What Is a Wood Insert and Why Do I Need A Liner?

A wood insert is basically a high efficient wood stove reconfigured to fit into an existing wood burning fireplace. Most wood burning fireplaces are either true masonry with brick chimneys with or without clay flue tile lining or factory built metal fireboxes with air-cooled metal chimney pipe. Both types are inefficient and drafty. Many take more heat out of the home then they add.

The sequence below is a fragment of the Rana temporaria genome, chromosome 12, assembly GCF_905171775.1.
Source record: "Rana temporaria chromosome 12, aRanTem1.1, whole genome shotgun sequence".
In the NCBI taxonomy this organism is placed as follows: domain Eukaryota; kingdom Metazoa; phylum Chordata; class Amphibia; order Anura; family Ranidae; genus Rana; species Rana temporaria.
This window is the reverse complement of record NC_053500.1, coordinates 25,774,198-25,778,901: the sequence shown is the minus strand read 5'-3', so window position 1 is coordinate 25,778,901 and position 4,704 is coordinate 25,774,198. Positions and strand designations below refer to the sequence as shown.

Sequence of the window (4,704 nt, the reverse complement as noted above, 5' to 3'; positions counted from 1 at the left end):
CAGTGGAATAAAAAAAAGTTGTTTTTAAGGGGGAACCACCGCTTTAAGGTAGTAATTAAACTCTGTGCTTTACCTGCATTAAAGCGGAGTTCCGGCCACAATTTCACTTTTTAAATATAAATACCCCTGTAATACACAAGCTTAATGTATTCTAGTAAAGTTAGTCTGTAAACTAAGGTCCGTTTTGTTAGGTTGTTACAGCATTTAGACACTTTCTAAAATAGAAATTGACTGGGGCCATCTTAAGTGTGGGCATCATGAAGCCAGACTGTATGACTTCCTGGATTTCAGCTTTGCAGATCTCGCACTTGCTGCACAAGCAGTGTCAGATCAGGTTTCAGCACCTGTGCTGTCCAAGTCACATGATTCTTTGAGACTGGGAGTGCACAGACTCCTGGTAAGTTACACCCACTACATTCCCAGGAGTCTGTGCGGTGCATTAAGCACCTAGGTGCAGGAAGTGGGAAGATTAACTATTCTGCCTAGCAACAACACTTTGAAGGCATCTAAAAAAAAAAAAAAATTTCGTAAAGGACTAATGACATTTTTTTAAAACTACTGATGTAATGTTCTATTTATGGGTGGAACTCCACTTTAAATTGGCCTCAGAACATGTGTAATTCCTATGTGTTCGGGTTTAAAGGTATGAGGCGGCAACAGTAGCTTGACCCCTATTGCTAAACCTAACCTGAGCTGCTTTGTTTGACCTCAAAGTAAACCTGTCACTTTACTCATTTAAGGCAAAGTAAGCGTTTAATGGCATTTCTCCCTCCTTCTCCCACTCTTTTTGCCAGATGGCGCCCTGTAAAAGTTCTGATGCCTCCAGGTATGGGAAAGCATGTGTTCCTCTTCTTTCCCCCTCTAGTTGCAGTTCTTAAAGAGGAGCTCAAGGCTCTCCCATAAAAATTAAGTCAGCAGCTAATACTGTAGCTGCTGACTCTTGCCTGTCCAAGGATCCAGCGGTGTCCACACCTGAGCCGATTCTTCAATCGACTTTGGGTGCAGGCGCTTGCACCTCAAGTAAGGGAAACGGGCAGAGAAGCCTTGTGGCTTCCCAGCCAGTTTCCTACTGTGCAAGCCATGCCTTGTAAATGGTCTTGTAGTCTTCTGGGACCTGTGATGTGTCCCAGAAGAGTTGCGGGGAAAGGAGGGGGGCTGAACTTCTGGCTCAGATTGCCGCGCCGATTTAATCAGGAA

Fireplace inserts were first conceived in the late 1970’s. They were originally intended to simply set into the fireplace and convert the open fireplace into an efficient, solid fuel, heating appliance. However, inserts were soon associated with installation and safety problems. The principle safety issue was accumulation of creosote primarily on the interior walls of the chimney and the fireplace smoke chamber. These conditions often led to dangerous fires in the fireplace (behind the insert) and in the chimney itself. In 1984, in response to numerous chimney fires, National codes and standards (NFPA211) mandated that all inserts be installed with a stainless steel connector from the insert to the first flue liner. The following minimum conditions are also required: a) the cross section or area of the flue can be no greater than three times that of the flue collar or smoke outlet on the insert. b) inspection and cleaning must be possible c) no dilution air is allowed to enter the chimney. However, lining only to the first flue liner is very difficult to seal and cleaning is very difficult and often impossible without removing the insert and stainless steel connector. A masonry chimney is not the ideal chimney anyway for an insert installed without a flue liner. The flue gases in an efficient insert installed without a liner will cool before exiting the cap. By keeping the gases hot with a properly installed liner, they remain in the form of a gas until they have escaped from the chimney cap. The benefits of a full reline are becoming more obvious and will be even more so as you read on. The above issues apply to a masonry fireplace so what about a factory built unit that already has a stainless steel chimney? In this case, National Code (NFPA211) revolves around UL chimney listings and requires that closed combustion wood burning appliances, such as an insert, use UL103 Type HT chimney (2100 degree F tested). The chimneys used in factory built fireplaces only have to meet UL127 requirements (1700 degree F). Therefore, to be in compliance with Code, factory built fireplaces must also be relined. Furthermore, inserts typically have a 6″ flue collar as opposed to most factory built fireplaces have an 8″ or 10″ chimney. In short, to be safe, you must follow Code and use a liner when installing an insert.